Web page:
- Meet Billy and Akaisha, Who FIRE’d 30 years ago! Part 2 - September 19, 2022
- Meet Billy and Akaisha, Who FIRE’d 30 years ago! - September 12, 2022
- Reader Case: Feeling Disheartened about FIRE.Please help! - August 15, 2022
One of the biggest criticisms of the FIRE movement is how we can’t possibly know if this financial strategy will work in 30-50 years, given all the unexpected calamities that life can throw at us. We’ve lived through 5 bear markets now through the past 7 years of retirement, but will that continue working in the next 10, 20, or 30 years?
Short of having a crystal ball, there’s no other way for us to see what the future holds…
Or is there?
Today, I have the pleasure of welcoming Akaish and Billy to the blog, a couple who FIRE’d before the acronym FIRE was even a thing. Hell, this was before ETFs was even a thing and they still managed to retire at age 38 and travel the world for the past 30 years! So needless to say, reading about their story was like looking into the future.
Here’s an even bigger shocker: they did it without having the so-called pre-requisite 6 figure salaried STEM jobs. Back in 1991, Billy was a French-trained chef turned portfolio manager (he got a job offer in finance from one of his restaurant customers) and Akaisha was a restauranteur, managing the restaurant they co-owned. They lived in Santa Cruz, Calif and owned a home. Even though on paper, they were living their dream, they were burned out and hardly had time for each other.
While managing his clients’ retirement portfolios, he had a lightbulb moment, realizing that if they sold their house, cars, downsized their lifestyles and move somewhere inexpensive, their $500,000 net worth at the time would be enough for them to retire. His clients had lower net worths and were still able to retire, so he figured, why not us?
So, they retired early and started living aboard on $20,000/year. This was before the 4% rule was popularized by the FIRE movement, but they’ve found throughout the past 30 years this was the appropriate withdrawal rate for them.
Now, 30 years later, their expenses have only inflated to $30,000/year but their portfolio has doubled to $1M, despite continuing to draw it down in the past 30 years.
Knowing that they’ve lived through many bear markets (especially 2008) on this portfolio, I’m super curious about what their 30 year retirement has been like, so without further ado, here’s Akisha and Billy:
You retired at 38 in 1991. This was before the FIRE movement even existed. How did you have the courage to know you weren’t making a huge mistake?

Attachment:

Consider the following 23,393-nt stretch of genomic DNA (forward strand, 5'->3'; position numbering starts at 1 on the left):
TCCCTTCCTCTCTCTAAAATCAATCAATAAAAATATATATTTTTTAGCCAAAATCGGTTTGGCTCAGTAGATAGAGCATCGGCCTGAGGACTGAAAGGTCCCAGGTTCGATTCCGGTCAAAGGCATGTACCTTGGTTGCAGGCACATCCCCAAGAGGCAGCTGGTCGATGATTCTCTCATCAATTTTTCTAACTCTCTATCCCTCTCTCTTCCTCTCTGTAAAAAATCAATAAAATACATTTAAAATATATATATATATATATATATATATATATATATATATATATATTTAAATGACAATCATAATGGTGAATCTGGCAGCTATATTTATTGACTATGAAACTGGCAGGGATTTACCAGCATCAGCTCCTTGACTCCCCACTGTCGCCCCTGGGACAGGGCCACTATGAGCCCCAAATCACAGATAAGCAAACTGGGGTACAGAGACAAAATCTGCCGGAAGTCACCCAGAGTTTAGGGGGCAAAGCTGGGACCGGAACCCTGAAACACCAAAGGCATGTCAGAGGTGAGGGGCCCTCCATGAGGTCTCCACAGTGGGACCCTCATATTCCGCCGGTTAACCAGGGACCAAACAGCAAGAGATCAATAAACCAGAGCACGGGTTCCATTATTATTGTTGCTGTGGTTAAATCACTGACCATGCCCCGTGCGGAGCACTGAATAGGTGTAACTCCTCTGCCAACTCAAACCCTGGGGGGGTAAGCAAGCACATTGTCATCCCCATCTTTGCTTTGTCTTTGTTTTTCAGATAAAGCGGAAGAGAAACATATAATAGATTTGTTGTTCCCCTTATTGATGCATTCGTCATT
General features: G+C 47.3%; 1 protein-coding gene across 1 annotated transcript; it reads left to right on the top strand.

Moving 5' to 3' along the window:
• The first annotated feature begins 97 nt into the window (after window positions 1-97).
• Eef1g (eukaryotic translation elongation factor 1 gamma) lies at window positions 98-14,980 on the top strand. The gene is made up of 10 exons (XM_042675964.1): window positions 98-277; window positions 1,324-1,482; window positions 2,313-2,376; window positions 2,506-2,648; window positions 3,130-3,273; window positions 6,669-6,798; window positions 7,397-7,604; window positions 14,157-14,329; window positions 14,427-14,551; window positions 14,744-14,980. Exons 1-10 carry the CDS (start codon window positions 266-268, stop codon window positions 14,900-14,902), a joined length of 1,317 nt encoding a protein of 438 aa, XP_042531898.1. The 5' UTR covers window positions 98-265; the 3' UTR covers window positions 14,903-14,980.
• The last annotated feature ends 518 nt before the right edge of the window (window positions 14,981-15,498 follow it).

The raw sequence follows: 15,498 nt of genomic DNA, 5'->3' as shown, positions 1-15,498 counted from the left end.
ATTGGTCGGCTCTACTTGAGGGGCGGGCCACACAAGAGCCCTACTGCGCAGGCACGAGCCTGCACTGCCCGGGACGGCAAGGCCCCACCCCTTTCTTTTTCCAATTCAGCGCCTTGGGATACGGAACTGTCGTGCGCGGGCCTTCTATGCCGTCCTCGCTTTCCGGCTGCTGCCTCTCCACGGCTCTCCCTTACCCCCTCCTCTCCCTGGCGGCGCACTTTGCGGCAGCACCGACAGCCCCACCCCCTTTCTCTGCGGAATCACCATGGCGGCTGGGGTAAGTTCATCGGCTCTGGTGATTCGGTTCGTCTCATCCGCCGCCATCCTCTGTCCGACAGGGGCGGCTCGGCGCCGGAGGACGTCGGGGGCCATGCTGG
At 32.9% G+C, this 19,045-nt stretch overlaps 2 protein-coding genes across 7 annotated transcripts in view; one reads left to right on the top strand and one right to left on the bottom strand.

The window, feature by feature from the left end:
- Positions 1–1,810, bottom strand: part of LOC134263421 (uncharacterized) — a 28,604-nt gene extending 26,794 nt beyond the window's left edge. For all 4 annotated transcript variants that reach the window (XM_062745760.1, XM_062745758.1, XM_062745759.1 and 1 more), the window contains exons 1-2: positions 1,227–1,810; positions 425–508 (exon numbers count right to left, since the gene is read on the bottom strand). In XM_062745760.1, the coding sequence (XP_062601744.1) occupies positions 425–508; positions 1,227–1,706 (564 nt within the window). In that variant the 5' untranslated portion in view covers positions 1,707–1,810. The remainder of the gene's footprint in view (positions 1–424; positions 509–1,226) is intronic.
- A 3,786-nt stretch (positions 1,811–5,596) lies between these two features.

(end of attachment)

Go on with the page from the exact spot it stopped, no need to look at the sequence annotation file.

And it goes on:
RetireEarlyLifestyle: The short answer is that we allowed no room for failure.
We are both independent individuals who traveled solo before we met each other.
Our 6-month trip to Europe in 1979 found French-Chef-trained Billy working in a Restaurant on the island of Isle de Re, France. We traveled throughout France in search of Michelin 3-star restaurants to sample these fine foods in order to know first-hand, what French gourmet food was all about and to examine the culture of famous chefs.
One memorable meal was at Eugénie-les-Bains with Chef/Owner, Michel Guérard, inventor of cuisine minceur. Our dinner for two with a split of wine came to $279.00. Today that is the equivalent of $1,159 USD. It was an amazing experience!
We returned home to Santa Cruz, California with $104USD in our pockets, no jobs and no place to live.
Akaisha talked her previous boss into hiring her again, and meanwhile, Billy searched that tourist beach town for a restaurant to buy. On December 18, 1979, we purchased our restaurant with “no money down” and some creative family financing.
We were 27 years old.
We had 15 employees and were completely in debt. The restaurant business is a very difficult career choice and we were forced to mature quickly.
To make a long story short, after running this business for a decade and Billy becoming a stock-broker-manager of the most profitable office in the Dean Witter Brokerage Corporation, we left the conventional working world January 14, 1991.
We were 38 years old and the S&P 500 Index was 312.49.
This decision of ours to FIRE (unexpectedly) rocked the world of everyone we knew.
Throughout our lives we took calculated chances and FIRE-ing in 1991 was just one of them.
2) Were ETFs even around back then? How did you invest?
RetireEarlyLifestyle: A catastrophic event in our city shut our restaurant down for a week, and it was at that time we decided that we needed another source of income. This is when we began to invest in the stock market.